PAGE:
Vagal nerve stimulation in children

Author(s): Crumrine PK


Vagal nerve stimulation is a new therapeutic option for patients with medically refractory epilepsy. The FDA approved the NeuroCybernetic Prosthesis (NCP) in July 1997 for use in adults and adolescents over the age of 12 years with medically refractory epilepsy. Most of the patients in the initial pilot studies and subsequent extended longitudinal and randomized controlled studies were adults. There were small numbers of children who received the NCP system. However, these were not part of controlled studies. As the system has had greater exposure in the United States and Europe, there are more children who are receiving vagal nerve stimulation (VNS). Initial data from open-label, uncontrolled studies suggest that VNS does have some efficacy and safety for those children with refractory epilepsy who have not responded to appropriate trials of antiepileptic drugs. The questions to be asked and answered are as follows: (1) When is a child medically refractory? (2) What are the criteria for selection for VNS? (3) Which seizure types or syndromes will benefit most from the treatment? and (4) What are the most effective and safe stimulation parameters, and do these vary depending on the seizure type?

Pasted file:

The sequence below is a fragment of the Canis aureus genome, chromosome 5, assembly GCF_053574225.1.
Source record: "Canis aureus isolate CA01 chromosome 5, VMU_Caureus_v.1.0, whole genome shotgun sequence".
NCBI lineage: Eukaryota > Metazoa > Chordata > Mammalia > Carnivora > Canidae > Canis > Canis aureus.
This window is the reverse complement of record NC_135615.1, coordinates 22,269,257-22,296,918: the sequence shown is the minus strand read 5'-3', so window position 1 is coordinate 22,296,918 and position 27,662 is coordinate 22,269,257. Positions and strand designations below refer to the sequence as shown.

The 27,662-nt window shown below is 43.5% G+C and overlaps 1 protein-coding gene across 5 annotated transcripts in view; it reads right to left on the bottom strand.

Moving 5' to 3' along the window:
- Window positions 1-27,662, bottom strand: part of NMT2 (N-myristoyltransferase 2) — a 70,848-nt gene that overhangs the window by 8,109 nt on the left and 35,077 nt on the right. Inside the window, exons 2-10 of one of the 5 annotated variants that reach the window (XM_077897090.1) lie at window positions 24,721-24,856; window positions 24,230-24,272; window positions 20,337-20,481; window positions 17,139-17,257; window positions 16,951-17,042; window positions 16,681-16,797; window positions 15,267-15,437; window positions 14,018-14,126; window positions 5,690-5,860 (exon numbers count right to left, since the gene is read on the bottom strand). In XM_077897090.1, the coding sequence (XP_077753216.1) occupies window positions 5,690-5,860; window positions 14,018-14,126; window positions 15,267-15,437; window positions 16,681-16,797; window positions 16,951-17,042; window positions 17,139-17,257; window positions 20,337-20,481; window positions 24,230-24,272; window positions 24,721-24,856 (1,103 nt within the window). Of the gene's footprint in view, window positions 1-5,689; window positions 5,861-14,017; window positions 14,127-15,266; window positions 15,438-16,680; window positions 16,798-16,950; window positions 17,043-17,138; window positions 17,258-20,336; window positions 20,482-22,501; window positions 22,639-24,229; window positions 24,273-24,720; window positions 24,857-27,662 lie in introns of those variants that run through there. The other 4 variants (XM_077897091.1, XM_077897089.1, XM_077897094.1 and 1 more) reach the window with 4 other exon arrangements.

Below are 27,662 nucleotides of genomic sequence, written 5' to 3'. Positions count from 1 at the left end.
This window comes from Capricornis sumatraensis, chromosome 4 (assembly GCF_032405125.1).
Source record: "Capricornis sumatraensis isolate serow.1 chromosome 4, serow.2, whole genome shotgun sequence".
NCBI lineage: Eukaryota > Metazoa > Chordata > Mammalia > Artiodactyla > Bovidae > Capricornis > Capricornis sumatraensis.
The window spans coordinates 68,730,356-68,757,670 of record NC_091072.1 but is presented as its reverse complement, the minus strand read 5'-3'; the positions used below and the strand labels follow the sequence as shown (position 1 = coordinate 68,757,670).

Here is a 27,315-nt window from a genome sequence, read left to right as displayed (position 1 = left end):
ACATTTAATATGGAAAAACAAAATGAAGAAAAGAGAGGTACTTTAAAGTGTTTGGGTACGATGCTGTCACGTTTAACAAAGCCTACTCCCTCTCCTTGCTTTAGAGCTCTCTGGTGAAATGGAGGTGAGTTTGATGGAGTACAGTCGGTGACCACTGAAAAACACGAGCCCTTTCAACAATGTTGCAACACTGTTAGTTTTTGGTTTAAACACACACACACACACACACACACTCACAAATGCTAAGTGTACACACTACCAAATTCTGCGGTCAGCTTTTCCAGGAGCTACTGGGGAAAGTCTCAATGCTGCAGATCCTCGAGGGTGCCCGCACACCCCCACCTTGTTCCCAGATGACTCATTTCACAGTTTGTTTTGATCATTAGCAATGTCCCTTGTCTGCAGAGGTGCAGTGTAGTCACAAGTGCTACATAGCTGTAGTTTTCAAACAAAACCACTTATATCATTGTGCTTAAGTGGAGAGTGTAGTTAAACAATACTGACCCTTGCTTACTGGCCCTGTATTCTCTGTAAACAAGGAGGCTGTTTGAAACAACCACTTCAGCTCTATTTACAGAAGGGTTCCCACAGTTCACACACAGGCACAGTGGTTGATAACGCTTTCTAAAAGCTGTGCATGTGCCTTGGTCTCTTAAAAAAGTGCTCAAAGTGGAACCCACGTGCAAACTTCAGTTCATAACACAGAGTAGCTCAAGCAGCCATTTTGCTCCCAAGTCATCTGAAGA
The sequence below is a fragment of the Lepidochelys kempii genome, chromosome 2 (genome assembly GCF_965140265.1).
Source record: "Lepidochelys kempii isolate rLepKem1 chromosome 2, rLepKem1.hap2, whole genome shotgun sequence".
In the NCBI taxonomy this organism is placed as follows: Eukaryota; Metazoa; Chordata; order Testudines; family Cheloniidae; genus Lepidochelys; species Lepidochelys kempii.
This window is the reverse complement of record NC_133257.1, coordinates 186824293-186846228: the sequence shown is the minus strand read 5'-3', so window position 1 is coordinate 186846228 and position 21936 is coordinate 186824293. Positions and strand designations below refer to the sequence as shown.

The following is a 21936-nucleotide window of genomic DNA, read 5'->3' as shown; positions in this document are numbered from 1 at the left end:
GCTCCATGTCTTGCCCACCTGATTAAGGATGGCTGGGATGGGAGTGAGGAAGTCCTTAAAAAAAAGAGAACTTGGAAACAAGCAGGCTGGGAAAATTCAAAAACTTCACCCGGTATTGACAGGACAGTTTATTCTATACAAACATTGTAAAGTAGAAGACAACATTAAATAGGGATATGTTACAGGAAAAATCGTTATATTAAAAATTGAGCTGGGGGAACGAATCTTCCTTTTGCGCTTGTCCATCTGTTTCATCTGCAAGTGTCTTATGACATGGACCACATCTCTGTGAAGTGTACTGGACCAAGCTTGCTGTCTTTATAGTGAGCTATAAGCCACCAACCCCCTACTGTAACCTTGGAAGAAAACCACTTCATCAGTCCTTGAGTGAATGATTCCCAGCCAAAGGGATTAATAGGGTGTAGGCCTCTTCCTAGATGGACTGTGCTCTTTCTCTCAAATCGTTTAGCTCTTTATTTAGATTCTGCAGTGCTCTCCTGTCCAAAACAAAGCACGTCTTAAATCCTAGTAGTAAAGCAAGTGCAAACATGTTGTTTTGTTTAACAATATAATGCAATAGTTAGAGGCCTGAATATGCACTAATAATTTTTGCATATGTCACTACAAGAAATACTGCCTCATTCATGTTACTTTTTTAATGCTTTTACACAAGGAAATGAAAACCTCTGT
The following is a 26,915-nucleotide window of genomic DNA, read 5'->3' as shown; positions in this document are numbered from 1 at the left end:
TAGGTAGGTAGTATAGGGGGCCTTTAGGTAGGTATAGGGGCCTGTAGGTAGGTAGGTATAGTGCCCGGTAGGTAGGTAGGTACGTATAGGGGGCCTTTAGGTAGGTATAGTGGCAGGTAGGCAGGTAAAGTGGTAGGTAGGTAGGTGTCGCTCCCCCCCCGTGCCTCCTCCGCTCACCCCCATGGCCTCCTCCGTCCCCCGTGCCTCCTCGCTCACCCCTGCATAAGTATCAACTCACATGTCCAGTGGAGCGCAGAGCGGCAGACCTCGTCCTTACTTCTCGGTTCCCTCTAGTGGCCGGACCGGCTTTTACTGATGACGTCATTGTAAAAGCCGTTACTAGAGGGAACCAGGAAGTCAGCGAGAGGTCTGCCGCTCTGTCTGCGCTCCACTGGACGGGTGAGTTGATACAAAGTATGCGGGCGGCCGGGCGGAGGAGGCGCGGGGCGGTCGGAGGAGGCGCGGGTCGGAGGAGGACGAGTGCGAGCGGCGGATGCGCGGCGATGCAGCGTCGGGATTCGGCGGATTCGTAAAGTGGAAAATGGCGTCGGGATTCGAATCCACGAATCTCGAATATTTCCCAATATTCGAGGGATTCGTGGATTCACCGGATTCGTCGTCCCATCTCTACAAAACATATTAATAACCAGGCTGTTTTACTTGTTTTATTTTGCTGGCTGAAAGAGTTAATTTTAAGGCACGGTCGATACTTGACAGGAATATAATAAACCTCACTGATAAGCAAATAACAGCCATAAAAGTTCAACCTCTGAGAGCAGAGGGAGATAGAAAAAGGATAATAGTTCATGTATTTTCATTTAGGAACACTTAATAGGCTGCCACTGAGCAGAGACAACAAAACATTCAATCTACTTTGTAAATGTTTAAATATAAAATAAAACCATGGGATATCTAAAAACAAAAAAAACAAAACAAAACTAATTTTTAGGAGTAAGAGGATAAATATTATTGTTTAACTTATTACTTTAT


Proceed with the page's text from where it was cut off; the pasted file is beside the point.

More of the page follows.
Similar Articles

Left vagal nerve stimulation in children with refractory epilepsy

Author(s): Murphy JV, Hornig G, Schallert G

Therapeutic devices for epilepsy

Author(s): Fisher RS

Right-sided vagus nerve stimulation as a treatment for refractory epilepsy in humans

Author(s): McGregor A, Wheless J, Baumgartner J, Bettis D